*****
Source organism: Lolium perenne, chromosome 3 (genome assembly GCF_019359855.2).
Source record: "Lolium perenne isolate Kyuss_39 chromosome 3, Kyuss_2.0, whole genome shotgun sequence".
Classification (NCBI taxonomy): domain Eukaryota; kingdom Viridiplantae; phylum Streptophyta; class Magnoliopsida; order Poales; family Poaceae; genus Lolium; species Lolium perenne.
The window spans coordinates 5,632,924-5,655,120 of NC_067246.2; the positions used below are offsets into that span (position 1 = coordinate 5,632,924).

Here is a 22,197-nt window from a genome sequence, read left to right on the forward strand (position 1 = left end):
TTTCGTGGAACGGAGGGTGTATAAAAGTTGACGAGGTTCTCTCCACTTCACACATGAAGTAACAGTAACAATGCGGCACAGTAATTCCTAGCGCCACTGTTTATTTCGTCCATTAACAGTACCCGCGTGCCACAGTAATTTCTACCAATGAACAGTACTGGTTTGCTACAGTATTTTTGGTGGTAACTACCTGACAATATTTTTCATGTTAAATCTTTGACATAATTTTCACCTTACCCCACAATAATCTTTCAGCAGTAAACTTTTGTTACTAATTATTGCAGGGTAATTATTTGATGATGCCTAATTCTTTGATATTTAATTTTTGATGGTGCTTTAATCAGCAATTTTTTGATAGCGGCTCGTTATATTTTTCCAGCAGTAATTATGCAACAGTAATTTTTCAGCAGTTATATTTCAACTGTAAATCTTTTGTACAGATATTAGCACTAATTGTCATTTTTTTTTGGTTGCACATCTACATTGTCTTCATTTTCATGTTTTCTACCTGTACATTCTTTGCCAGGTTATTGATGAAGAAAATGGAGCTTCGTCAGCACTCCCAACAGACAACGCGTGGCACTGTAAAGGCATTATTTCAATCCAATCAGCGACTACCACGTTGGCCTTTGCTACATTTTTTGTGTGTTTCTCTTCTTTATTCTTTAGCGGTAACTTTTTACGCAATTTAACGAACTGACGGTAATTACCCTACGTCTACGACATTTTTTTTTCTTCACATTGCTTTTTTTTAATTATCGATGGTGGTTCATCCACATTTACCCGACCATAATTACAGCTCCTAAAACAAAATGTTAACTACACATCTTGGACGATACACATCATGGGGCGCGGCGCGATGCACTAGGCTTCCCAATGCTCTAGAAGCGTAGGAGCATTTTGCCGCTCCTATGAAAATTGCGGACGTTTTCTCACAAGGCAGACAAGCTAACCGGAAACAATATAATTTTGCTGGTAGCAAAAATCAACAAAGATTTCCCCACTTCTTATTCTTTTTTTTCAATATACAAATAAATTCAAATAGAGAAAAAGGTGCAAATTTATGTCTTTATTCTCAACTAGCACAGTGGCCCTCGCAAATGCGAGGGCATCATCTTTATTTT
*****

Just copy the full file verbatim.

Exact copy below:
Source organism: Lolium perenne, chromosome 3 (genome assembly GCF_019359855.2).
Source record: "Lolium perenne isolate Kyuss_39 chromosome 3, Kyuss_2.0, whole genome shotgun sequence".
Classification (NCBI taxonomy): domain Eukaryota; kingdom Viridiplantae; phylum Streptophyta; class Magnoliopsida; order Poales; family Poaceae; genus Lolium; species Lolium perenne.
The window spans coordinates 5,632,924-5,655,120 of NC_067246.2; the positions used below are offsets into that span (position 1 = coordinate 5,632,924).

Here is a 22,197-nt window from a genome sequence, read left to right on the forward strand (position 1 = left end):
TTTCGTGGAACGGAGGGTGTATAAAAGTTGACGAGGTTCTCTCCACTTCACACATGAAGTAACAGTAACAATGCGGCACAGTAATTCCTAGCGCCACTGTTTATTTCGTCCATTAACAGTACCCGCGTGCCACAGTAATTTCTACCAATGAACAGTACTGGTTTGCTACAGTATTTTTGGTGGTAACTACCTGACAATATTTTTCATGTTAAATCTTTGACATAATTTTCACCTTACCCCACAATAATCTTTCAGCAGTAAACTTTTGTTACTAATTATTGCAGGGTAATTATTTGATGATGCCTAATTCTTTGATATTTAATTTTTGATGGTGCTTTAATCAGCAATTTTTTGATAGCGGCTCGTTATATTTTTCCAGCAGTAATTATGCAACAGTAATTTTTCAGCAGTTATATTTCAACTGTAAATCTTTTGTACAGATATTAGCACTAATTGTCATTTTTTTTTGGTTGCACATCTACATTGTCTTCATTTTCATGTTTTCTACCTGTACATTCTTTGCCAGGTTATTGATGAAGAAAATGGAGCTTCGTCAGCACTCCCAACAGACAACGCGTGGCACTGTAAAGGCATTATTTCAATCCAATCAGCGACTACCACGTTGGCCTTTGCTACATTTTTTGTGTGTTTCTCTTCTTTATTCTTTAGCGGTAACTTTTTACGCAATTTAACGAACTGACGGTAATTACCCTACGTCTACGACATTTTTTTTTCTTCACATTGCTTTTTTTTAATTATCGATGGTGGTTCATCCACATTTACCCGACCATAATTACAGCTCCTAAAACAAAATGTTAACTACACATCTTGGACGATACACATCATGGGGCGCGGCGCGATGCACTAGGCTTCCCAATGCTCTAGAAGCGTAGGAGCATTTTGCCGCTCCTATGAAAATTGCGGACGTTTTCTCACAAGGCAGACAAGCTAACCGGAAACAATATAATTTTGCTGGTAGCAAAAATCAACAAAGATTTCCCCACTTCTTATTCTTTTTTTTCAATATACAAATAAATTCAAATAGAGAAAAAGGTGCAAATTTATGTCTTTATTCTCAACTAGCACAGTGGCCCTCGCAAATGCGAGGGCATCATCTTTATTTT